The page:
BAXTER - Residents of Grand Oaks Drive opposed to the location of a state-run psychiatric hospital on their street will be taking their case to the Baxter City Council.
The residents of Grand Oaks Drive intend at a Jan. 3 meeting to ask the Baxter City Council to reconsider a previous decision to rezone a 2-acre piece of property on Grand Oaks Drive that would allow the construction of the hospital.
In a letter to Baxter Mayor Darrel Olson, Grand Oaks Drive resident Steve Schaitberger said his fellow Grand Oaks Drive residents are opposed to the construction of a psychiatric hospital for three reasons: risk to public safety, lack of long-range planning by the city and the psychiatric hospital itself.
Schaitberger wrote that Grand Oaks Drive residents would prefer to see the psychiatric hospital on property specifically zoned for hospitals - a zoning Baxter currently does not have.
He wrote that ideal spots he has found include the former Pine Meadows Golf Course, the Baxter Industrial Park and near the Wal-Mart Supercenter.
"We don't want to ban the hospital. We want it in a hospital zone where residents can purchase a home next to it if they chose versus having one built in an established neighborhood...," Schaitberger wrote.
"I think the whole council can appreciate where they're coming from," Olson said.
The Baxter City Council can reconsider its rezoning decision. If it does not reverse its earlier decision, opponents can appeal the zoning through district court.
The state-run psychiatric hospital would be one of 10 across the state that will be used as the older, larger regional service centers such as Brainerd Regional Human Services Center and Ah-Gwah-Ching in Walker are eliminated.
Other smaller psychiatric hospitals will be built in Bemidji, Wadena, Alexandria, St. Cloud and Fergus Falls.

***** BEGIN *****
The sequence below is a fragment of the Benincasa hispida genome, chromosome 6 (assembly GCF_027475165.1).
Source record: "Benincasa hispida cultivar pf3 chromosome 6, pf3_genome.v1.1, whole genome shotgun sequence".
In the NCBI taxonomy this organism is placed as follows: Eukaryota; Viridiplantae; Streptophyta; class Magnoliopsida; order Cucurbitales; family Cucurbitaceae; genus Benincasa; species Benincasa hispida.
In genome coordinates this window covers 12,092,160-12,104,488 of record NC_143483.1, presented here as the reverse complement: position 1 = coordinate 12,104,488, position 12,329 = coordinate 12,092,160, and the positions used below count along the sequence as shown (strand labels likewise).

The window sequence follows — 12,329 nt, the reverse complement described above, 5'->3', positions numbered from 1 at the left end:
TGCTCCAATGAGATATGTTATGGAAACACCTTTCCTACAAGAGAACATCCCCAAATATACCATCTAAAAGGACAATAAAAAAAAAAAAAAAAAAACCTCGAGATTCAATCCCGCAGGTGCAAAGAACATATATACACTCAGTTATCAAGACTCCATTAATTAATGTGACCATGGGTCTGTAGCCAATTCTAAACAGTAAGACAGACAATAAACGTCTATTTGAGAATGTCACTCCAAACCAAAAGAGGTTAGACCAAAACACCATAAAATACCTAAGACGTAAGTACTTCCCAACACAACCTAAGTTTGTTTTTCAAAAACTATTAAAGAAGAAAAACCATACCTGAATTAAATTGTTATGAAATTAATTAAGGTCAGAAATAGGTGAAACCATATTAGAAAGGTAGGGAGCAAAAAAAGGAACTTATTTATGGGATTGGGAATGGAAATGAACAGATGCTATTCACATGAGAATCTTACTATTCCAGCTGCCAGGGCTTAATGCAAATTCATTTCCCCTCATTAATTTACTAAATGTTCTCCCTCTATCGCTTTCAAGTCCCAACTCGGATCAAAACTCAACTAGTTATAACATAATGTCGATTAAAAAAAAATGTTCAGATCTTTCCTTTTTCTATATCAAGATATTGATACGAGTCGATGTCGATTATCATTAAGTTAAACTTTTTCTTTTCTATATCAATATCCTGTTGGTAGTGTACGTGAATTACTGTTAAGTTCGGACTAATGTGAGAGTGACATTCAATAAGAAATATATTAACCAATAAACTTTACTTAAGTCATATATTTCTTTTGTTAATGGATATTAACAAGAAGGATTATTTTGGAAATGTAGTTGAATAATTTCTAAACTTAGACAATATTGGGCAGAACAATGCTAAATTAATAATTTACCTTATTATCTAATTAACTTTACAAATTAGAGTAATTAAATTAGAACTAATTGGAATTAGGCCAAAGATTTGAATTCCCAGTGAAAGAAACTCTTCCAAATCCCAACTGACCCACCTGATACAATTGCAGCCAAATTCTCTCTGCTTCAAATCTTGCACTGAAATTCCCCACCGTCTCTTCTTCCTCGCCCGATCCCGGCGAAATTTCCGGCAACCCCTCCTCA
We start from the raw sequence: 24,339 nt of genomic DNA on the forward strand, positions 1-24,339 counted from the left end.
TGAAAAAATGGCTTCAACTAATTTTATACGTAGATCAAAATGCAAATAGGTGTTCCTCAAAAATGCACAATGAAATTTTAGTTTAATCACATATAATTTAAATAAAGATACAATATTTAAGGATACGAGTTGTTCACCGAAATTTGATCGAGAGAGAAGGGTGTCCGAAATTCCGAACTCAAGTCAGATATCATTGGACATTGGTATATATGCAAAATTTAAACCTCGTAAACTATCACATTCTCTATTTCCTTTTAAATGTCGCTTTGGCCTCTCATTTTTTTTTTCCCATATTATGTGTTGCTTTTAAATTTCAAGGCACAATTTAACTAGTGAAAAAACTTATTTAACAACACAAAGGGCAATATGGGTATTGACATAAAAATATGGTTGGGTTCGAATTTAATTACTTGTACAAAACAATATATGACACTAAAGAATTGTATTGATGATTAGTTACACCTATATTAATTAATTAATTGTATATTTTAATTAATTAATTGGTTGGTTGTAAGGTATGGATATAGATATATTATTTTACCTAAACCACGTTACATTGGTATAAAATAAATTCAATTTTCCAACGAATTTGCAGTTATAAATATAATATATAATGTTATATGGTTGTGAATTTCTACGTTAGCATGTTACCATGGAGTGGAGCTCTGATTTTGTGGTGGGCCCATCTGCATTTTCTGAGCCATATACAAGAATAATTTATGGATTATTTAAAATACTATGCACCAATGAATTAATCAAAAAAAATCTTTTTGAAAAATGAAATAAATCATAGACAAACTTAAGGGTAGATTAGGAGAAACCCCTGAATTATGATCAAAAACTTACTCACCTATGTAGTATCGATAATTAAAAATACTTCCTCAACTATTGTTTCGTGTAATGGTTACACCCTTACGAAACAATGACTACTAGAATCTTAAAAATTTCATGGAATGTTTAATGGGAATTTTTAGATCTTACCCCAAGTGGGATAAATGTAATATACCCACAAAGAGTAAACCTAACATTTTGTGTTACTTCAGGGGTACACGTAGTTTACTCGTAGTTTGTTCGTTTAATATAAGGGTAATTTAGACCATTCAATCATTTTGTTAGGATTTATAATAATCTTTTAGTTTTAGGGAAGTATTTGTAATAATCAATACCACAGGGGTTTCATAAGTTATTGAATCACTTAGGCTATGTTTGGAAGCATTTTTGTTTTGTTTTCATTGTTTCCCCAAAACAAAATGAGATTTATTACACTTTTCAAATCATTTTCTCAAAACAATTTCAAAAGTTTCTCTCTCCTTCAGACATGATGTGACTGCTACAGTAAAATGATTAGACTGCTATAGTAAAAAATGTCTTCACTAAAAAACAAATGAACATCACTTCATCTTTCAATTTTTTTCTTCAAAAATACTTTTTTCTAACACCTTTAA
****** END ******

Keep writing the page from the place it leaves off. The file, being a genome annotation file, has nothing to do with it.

There will be 30 full-time staffers at the hospital and patients will stay an average of 20 to 30 days. It will be a locked hospital and patients will only be allowed outside in a fenced-in area.
Conditions placed on the psychiatric hospital include the installation of security cameras; the formation of a neighborhood advisory committee; the construction of a 10-foot high, non-climbable fence in the rear area of the building; that the facility will not be used as a detox or chemical dependency center; that pedophiles or other patients with a sexual-related diagnosis will not receive treatment for such illnesses at the hospital; and that the facility will not provide services to anyone who needs to receive an evaluation to determine ability to stand trial, or need to be treated to stand trial, or that have been committed as mentally ill and dangerous, or sexual psychopathic personality or a sexual dangerous person.
An original application for the hospital was for a site on Clearwater Road near Highway 371. After several neighboring residents complained the council tabled that application so the developers could pursue the Grand Oaks Drive site, which is located less than a mile to the southwest.
At its Sept. 20 council meeting the council amended its zoning ordinance to allow hospitals, sanitariums, rest and nursing homes only in property zoned office space, which matched the Clearwater Road site. Previously such uses were only allowed in high-density residential areas.
Council members earlier expressed preference to the Grand Oaks Drive site, which was zoned high-density residential, because it is surrounded by wetlands and undeveloped properties. The site is now zoned for office space, thus allowing a psychiatric hospital.
City Planner Greg Wagner said the developers of the psychiatric hospital, Alexandria-based Utopia Properties, have not submitted a plat for consideration by the city.
MATT ERICKSON can be reached at firstname.lastname@example.org or 855-5857.
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